Thursday, 14 May 2015


In this series of 12 posts we look at the key procedural requirements needed to obtain a Freezing Order from the court. In these posts, the person or company seeking the Freezing Order is referred to as the Applicant and the person or company subject to the Order is referred to as the Respondent.
1. Timing of the Application to obtain a Freezing Order
Applications for Freezing Orders can be made at any stage of the proceedings as follows:-
1. Before the issuing of a claim; or
2. During any proceedings; or
3. After judgement has been obtained.
Ordinarily, applications for Freezing Orders are made before a claim has been issuedin order not to tip off the Respondent who then may try and put his assets beyond the reach of the Applicant. These types of proceedings are also known as “Without Notice Injunctions” as they are obtained without any notice having been given to the Respondent. Injunctions sought either during proceedings or after judgement tend to be “On Notice” (i.e. with notice having been given of the application to the Respondent in advance of the court hearing.
The remainder of this series of posts deals primarily with Without Notice Injunctions, although some procedural and evidential aspects of On Notice Injunctions are the same.
2. The Need for Speed when applying for a Freezing Order
It is always the case when applying for Freezing Injunctions that the Applicant does so promptly. Any delay in making an application will potentially count against an Applicant and the Court may not grant a Freezing Injunction if the Applicant cannot justify any delay which has taken place since the wrongdoing was discovered.
Commonly, applications for Freezing Injunctions are made within two to five days of discovering the alleged wrongdoing by the Respondent. In that time, detailed Affidavit evidence needs to be produced in support of the claim and this requires a great deal of work from both the Applicant and its legal advisors.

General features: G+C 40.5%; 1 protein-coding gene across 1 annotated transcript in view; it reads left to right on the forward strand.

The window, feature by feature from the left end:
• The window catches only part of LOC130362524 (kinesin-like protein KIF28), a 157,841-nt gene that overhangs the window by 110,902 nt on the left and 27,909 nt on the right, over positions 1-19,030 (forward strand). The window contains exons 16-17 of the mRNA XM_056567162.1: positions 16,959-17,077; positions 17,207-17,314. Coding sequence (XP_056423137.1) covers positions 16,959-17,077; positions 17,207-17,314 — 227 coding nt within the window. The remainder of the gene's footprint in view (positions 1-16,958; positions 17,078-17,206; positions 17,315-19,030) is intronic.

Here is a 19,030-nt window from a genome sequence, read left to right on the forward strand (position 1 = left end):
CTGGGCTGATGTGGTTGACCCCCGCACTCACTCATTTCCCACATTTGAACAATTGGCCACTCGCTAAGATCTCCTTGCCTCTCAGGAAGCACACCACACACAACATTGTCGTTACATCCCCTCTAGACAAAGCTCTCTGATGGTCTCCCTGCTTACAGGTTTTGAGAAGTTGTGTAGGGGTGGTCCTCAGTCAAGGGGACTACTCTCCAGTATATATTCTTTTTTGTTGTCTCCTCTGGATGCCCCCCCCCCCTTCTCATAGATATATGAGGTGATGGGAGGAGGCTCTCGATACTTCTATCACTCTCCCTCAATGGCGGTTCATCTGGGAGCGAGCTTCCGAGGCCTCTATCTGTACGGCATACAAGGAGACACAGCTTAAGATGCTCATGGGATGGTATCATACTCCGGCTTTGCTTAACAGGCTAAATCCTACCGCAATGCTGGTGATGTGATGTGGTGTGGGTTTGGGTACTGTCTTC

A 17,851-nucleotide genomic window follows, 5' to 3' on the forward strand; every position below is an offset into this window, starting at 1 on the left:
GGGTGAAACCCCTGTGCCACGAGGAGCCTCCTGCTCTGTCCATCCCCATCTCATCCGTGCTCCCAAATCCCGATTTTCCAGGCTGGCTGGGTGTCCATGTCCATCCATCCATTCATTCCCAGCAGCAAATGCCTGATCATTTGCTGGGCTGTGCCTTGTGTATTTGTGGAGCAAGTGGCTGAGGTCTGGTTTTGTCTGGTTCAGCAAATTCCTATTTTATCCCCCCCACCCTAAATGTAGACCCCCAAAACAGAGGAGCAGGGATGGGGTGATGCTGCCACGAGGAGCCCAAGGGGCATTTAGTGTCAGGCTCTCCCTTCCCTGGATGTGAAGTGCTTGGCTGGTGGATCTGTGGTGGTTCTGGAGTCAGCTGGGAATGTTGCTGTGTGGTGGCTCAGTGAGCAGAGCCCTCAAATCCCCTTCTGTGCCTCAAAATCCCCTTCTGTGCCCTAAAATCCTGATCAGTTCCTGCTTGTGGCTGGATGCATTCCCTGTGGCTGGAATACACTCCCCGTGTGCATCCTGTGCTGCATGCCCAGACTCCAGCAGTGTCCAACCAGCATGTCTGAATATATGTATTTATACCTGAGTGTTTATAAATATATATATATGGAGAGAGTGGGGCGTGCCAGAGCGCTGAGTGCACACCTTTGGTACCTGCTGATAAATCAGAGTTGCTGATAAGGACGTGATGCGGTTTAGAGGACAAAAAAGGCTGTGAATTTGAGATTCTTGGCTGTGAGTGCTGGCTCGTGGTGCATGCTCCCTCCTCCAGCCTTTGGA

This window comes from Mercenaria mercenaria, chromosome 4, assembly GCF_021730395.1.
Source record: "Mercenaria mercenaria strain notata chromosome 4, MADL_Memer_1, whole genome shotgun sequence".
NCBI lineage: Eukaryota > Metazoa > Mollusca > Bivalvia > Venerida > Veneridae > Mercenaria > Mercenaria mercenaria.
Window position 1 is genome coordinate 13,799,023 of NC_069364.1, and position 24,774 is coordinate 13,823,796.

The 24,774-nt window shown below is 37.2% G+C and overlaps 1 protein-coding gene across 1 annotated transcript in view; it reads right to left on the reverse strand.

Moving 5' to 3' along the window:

The Court will however take into account that an Applicant cannot possibly cover every possible detail in that short space of time. However, there is a balance between being able to supply the Court with sufficient evidence to enable it to grant a Freezing Order and simply taking too much time to compile that evidence in support of an application. Too much delay might be misconstrued by the Court as:
  1. Weakening an Applicant’s evidence that there is a real risk of dissipation of assets.
  2. Indicating that any dissipation has already taken place by the Respondent during that period of delay which effectively renders the Injunction pointless.
  3. Having a detrimental effect on the Respondent because of the disruption caused by an Injunction on the Respondent’s personal and business life.
Furthermore, if an Applicant has intimated that it may be seeking some form ofinjunctive relief against a Respondent, this too can count against it when seeking an Injunction from the Court. This is because the Court will often view this as tipping off andgiving the Respondent the opportunity to dissipate its assets and thus render any injunction pointless. As a result, a potential Applicant should be very careful in its written and / or oral dealings / communications with the Respondent / Defendant upon the identification of a fraud.
3. Which Courts can grant Freezing Injunctions?
Freezing Injunctions can either be granted by a Judge in the High Court (either in London or one of the District Registries throughout England & Walesor a Circuit Judge in the County Court. The latter is a new development and has only been in place since April 2014.
There are exceptions to this rule, whereby a Freezing Order may be granted by a Master or District Judge in the High Court or a District Judge in the County Court, but only if the Injunction is:
  1. In a format already agreed by the parties.
  2. In connection with or ancillary to a Charging Order.
  3. In connection with or ancillary to an Order appointing a Receiver by way of equitable execution; or
In proceedings pursuant to CPR 66.7 relating to an Order restraining persons from receiving sums due from the Crown.
However, the most common route is to seek an injunction before a Judge in the High Court and there is always a High Court Judge available at short notice to hear emergency applications of this nature. Often, upon commencing an application for aFreezing Order, the legal advisor to the Applicant will contact the Court shortly before attending Court to make the application and in so doing will provide a brief time estimate of how long it believes the application will take. Ideally s/he will also lodge papers in advance to enable the Judge to pre read in to at least some of the papers.
In extreme cases of urgency it is even possible to obtain an Injunction by telephone with the Judge, normally if the court has shut for the day. However, Injunctions obtained in this manner are highly unusual.